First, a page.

The women from the Bank and the Users' Networks were our hosts during the trip, and they took us to see many of the projects the Bank is supporting and involved in. We met with women and men from the Urban Land Committees who are working to enable people to get titles to land and homes. We visited community health clinics where a health committee works to determine what people's needs are. We saw soup kitchens that are government funded where people not only get food, but help in sorting out why they are in difficulty, another example of a very wholistic approach.
The dangers for Venezuela right now seem to be from the United States and Britain. Tell us about some of the recent things said about Chavez, and Chavez's response.
It is very shocking the things that are being said – Donald Rumsfeld comparing Chavez to Hitler, people accusing him of anti-semitism, saying he is a dictator. A dictator? The man has won 8 elections or referendums, usually by a landslide! Senator John McCain called him a "wacko" after Venezuela delivered discounted heating oil to low-income communities in the US, including Philadelphia. A letter writer to the Phila Inquirer responded, "If McCain believes that Chavez is a 'wacko,' then what does that make McCain, who is unable to give the citizens of this country the same discount?" I thought that was a hopeful sign of where people are at.
Tony Blair recently told Chavez to "abide by the rules of the international community." To which Chavez responded, "You, Mr Blair, do not have the morality to call on anyone to respect the rules of the international community. You are precisely the one who has flouted international law the most... siding with Mr Danger [George Bush] to trample the people in Iraq." Chavez tells it like it is, and millions of people feel that when he speaks, he speaks for us.
But we really have to consider why these things are being said. It is pretty well accepted fact that the US was involved in the attempted coup against Chavez in 2002. Chavez said on "Nightline" (link to transcript of this interview below) in September 2005 that he had proof of US plans to invade Venezuela. The country is the fifth largest supplier of oil in the world. Latin America in general is rebelling - the US is "not happy" the recent election of Evo Morales in Bolivia. The rhetoric and lies are an attempt to inflame anti-Chavez public sentiment. Which is why it is so important that we continue to get out the truth of what is really happening in Venezuela.
What have you brought back with you from Venezuela that we can apply to our lives here in the states?
That it IS possible to change the world. That we have to act, and act collectively. That we in the US have a particular responsibility to act. The slogan of the World Social Forum was "Another World is Possible," to which Nora Castaneda responded, "Another world is necessary!" We all know we can't go on like this. There is so much unhappiness all around. People are trying to deal with their unhappiness in very individual ways, as though it was all personal problems. Many people are using drugs, alcohol, food, whatever, to deal with the pain. Every other ad on TV is for drugs for depression, anxiety, insomnia, stomach problems, headaches, stress. The "re-election" of Bush in 2004 was a significant moment for a lot of people. I remember being in New York and everyone seemed to be walking around in shock, it was such a defeat, such a blow, people took it very hard. It made it seem even more impossible to do anything. Though of course many of people continued to organize, especially against the war in Iraq.
But when you find yourself in the middle of a revolution your perspective is really opened up. You think: we CAN change things! We can change everything -why not? And you realize, Wow, we have all these resources that we can use, why are we not doing it? And you really want to do it because not only do you know your life and your happiness depend on it, but that it is actually possible. Revolution is contagious. That's what I think is most "dangerous" about Venezuela. It reminds me of the 60s and 70s in the US, when everything was changing, one thing led to another. Protests, sit-ins, food coops, free love, marches, Black power, welfare rights, women's lib, gay lib. Where will it end? "Imagine all the people living life in peace."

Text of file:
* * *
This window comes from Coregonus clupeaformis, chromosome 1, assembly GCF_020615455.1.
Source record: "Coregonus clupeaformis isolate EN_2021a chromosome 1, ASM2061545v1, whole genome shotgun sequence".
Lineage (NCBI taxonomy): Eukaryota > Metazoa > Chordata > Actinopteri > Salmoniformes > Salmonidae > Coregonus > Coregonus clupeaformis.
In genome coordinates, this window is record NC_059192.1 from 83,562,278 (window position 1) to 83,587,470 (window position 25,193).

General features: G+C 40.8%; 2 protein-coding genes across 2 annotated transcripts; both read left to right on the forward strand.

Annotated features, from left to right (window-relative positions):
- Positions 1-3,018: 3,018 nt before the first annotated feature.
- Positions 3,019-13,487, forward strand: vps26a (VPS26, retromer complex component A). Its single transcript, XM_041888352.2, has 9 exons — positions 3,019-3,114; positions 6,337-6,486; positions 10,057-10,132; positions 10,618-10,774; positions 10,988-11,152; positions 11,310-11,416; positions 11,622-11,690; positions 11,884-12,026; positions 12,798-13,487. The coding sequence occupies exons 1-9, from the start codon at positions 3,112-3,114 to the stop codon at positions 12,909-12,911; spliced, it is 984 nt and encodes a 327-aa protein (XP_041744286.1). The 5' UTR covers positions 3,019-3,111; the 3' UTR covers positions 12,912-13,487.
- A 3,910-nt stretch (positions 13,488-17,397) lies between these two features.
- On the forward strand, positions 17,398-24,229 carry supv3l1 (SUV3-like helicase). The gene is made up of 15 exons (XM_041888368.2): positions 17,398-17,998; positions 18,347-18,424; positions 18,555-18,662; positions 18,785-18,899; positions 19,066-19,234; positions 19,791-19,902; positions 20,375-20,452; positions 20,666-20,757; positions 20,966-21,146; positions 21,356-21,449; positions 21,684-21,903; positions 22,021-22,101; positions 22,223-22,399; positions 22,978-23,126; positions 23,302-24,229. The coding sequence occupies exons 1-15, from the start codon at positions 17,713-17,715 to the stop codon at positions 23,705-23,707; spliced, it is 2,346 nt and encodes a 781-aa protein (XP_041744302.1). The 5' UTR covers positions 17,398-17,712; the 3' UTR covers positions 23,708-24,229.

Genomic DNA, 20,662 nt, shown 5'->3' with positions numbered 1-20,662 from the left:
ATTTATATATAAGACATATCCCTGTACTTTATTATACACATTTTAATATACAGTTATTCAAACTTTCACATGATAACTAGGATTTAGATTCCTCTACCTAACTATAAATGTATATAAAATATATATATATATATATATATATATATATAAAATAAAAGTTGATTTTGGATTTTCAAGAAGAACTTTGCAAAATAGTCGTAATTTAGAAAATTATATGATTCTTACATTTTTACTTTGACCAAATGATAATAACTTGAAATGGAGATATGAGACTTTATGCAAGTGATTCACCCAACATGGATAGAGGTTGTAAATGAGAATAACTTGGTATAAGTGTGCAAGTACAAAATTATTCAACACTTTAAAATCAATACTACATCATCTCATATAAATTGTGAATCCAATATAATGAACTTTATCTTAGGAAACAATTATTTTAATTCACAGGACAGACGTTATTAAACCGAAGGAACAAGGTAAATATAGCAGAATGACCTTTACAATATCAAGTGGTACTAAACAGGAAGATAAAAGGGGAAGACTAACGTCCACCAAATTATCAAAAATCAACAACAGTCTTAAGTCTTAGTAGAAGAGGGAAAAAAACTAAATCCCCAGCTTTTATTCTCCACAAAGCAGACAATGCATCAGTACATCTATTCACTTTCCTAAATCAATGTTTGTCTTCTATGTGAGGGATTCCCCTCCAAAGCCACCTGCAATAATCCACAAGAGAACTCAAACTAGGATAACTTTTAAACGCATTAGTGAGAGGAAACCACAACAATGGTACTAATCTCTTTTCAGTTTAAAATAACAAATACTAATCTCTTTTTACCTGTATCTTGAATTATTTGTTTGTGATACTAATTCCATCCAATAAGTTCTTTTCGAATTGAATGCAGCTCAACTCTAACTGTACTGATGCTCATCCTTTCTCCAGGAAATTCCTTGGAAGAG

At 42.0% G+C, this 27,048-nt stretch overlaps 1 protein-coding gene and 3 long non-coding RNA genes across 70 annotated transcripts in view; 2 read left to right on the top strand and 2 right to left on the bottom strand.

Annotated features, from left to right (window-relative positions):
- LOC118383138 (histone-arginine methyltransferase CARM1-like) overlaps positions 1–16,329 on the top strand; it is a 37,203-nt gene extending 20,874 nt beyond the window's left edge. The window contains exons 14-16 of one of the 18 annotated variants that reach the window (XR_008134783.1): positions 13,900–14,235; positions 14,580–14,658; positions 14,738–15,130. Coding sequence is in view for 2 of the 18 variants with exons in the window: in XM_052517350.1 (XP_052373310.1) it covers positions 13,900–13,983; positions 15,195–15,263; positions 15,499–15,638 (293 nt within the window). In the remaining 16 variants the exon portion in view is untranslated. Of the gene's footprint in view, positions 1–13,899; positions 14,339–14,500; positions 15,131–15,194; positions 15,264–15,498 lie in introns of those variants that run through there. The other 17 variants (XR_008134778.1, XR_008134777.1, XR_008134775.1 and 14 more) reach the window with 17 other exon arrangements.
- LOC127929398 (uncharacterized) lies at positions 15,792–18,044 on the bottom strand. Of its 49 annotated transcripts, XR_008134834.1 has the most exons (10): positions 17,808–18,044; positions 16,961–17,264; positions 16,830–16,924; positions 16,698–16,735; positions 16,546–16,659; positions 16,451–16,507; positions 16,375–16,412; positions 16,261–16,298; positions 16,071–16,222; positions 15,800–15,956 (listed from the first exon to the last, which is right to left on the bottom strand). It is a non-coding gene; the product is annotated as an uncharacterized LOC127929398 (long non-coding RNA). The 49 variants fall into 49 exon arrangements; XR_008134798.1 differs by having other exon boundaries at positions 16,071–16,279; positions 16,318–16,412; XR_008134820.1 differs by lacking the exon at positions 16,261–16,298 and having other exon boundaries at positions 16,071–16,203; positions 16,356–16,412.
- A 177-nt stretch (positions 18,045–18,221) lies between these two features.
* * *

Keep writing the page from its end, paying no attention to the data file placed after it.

Oh, I want to add one more thing. Wages Due Lesbians and Payday met and interviewed a guy from the Revolutionary Gay Movement of Venezuela. They have t-shirts that say "Revolution and homosexuality are not a contradiction", with a quote from Chavez on the back: "Homosexuals also have rights", which was quite a breakthrough. They see the fight for sexual choice as part of the overall fight to transform the society. They are not interested in either separatism or integration into mainstream respectability. He quoted Chavez as saying that "economic transformation makes it possible for the state to protect the rights of gay people."
SELMA JAMES TOUR
Selma James, activist, author, and international coordinator of the Global Women's Strike, is coming to the US in late March and April for a speaking tour. For more info, and especially If you would like to help organize a speaking engagement at your college, conference or other event, please click here for more information. You can also e-mail us at: firstname.lastname@example.org
NEW BOOK PUBLISHED BY the Global Women's Strike
Creating a Caring Economy:
Nora Castaneda and the Women's Development Bank of Venezuela
Edited by Nina Lopez
For copies of this important new book e-mail email@example.com
Or call the Global Women's Strike Philadelphia office at 215.848.1120
The tour has been completely financed by you,
that is, by the Global Women's Strike, by your
contributions. It is important that people should
know this because somebody with bad intentions
has had the nerve to say that this tour is part of
an international campaign to export the Bolivarian
Revolution that President Hugo Rafael Chavez Frias
is leading in my country. Nothing could be further